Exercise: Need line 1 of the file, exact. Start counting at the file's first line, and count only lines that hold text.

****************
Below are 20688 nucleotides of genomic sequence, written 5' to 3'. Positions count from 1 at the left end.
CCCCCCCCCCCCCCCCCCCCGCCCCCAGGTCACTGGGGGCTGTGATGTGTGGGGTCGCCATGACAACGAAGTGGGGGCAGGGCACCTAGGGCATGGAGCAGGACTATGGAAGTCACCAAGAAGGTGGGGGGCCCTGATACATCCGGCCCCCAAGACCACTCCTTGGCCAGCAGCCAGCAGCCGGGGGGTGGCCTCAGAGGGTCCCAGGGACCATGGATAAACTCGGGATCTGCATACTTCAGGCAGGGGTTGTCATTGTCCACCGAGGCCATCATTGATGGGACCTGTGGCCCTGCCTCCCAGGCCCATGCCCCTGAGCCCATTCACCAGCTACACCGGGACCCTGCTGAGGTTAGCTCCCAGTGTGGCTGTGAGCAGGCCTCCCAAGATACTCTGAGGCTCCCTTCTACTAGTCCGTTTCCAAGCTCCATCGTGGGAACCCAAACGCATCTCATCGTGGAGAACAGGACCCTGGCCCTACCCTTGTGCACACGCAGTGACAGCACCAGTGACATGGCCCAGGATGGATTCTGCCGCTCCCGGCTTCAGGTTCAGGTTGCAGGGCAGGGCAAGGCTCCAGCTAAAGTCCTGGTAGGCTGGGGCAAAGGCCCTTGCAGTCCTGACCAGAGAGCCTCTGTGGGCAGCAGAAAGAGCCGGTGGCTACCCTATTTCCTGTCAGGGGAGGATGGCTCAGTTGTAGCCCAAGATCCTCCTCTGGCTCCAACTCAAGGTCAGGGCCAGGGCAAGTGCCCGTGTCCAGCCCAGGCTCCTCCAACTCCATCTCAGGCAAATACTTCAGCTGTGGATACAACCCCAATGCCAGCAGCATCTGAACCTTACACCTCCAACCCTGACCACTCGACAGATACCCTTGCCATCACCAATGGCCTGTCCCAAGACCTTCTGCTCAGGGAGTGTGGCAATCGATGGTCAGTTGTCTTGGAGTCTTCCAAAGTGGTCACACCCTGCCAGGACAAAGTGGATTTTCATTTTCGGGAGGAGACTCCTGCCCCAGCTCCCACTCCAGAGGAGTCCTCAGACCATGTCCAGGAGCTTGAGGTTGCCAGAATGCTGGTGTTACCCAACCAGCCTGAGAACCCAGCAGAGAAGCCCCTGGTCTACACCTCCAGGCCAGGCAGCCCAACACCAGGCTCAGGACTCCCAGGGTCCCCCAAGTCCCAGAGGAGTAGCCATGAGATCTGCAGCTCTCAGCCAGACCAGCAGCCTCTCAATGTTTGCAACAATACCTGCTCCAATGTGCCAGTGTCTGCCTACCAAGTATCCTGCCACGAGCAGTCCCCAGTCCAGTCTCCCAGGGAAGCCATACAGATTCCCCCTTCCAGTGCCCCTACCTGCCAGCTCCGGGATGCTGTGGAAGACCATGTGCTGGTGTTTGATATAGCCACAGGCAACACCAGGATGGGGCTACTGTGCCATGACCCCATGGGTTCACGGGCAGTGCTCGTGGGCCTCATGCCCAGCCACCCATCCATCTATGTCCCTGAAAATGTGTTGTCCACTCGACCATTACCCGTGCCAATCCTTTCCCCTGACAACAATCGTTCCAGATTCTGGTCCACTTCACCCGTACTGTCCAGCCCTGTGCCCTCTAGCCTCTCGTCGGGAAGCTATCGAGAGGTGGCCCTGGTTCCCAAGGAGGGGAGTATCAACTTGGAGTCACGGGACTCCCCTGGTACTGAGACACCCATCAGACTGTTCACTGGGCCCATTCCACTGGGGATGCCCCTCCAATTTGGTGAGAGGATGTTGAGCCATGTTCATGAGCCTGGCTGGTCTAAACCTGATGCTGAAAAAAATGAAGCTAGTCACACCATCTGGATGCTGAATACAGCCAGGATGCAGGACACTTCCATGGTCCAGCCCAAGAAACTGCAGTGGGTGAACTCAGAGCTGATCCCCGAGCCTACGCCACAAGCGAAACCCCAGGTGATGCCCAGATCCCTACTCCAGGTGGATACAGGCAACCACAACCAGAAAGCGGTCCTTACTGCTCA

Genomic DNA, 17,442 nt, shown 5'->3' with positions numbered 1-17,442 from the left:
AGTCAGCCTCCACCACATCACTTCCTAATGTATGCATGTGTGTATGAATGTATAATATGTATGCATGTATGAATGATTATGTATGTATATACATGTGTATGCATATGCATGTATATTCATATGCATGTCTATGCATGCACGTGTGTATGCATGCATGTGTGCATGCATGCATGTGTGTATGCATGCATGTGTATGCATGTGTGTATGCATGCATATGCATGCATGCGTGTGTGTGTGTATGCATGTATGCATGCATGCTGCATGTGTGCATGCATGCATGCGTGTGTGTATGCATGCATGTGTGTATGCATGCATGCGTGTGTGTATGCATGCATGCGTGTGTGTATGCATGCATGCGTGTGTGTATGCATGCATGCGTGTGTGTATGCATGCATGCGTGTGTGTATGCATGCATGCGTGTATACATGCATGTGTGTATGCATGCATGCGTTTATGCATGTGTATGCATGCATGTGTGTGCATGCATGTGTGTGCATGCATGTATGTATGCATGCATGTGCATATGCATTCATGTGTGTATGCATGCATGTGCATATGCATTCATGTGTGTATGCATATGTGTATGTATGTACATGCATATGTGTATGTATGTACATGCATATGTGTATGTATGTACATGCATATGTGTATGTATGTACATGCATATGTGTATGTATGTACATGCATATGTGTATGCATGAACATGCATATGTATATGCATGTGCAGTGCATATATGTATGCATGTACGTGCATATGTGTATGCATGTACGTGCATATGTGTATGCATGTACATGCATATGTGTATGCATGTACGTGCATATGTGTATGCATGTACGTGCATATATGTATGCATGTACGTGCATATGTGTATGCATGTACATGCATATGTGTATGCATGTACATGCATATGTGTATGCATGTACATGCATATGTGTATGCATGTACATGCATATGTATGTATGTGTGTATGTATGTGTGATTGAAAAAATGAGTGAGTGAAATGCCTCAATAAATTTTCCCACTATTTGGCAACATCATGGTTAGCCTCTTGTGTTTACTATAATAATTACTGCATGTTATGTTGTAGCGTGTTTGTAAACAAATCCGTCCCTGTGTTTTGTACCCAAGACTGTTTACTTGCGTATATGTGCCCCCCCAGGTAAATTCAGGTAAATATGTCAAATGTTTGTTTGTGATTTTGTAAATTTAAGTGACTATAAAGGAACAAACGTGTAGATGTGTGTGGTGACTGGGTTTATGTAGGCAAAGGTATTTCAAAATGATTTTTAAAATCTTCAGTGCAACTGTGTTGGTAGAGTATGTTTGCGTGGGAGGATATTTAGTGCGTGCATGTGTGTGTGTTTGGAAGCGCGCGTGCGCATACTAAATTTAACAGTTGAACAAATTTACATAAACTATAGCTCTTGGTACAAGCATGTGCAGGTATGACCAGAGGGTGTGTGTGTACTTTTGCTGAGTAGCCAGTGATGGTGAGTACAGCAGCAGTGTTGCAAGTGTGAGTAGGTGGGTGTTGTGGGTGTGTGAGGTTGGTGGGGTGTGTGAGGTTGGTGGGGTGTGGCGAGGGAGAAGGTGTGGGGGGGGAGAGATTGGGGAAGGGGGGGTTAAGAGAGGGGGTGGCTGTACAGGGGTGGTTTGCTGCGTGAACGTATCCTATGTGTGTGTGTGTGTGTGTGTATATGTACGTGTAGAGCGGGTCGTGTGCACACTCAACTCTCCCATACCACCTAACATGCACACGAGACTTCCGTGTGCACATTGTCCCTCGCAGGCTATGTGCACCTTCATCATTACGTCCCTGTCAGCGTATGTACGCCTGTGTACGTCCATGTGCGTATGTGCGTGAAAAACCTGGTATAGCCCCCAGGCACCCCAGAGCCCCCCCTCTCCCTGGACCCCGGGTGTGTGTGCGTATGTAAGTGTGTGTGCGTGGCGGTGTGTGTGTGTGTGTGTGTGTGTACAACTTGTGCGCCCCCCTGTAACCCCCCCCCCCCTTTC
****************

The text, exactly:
Below are 20688 nucleotides of genomic sequence, written 5' to 3'. Positions count from 1 at the left end.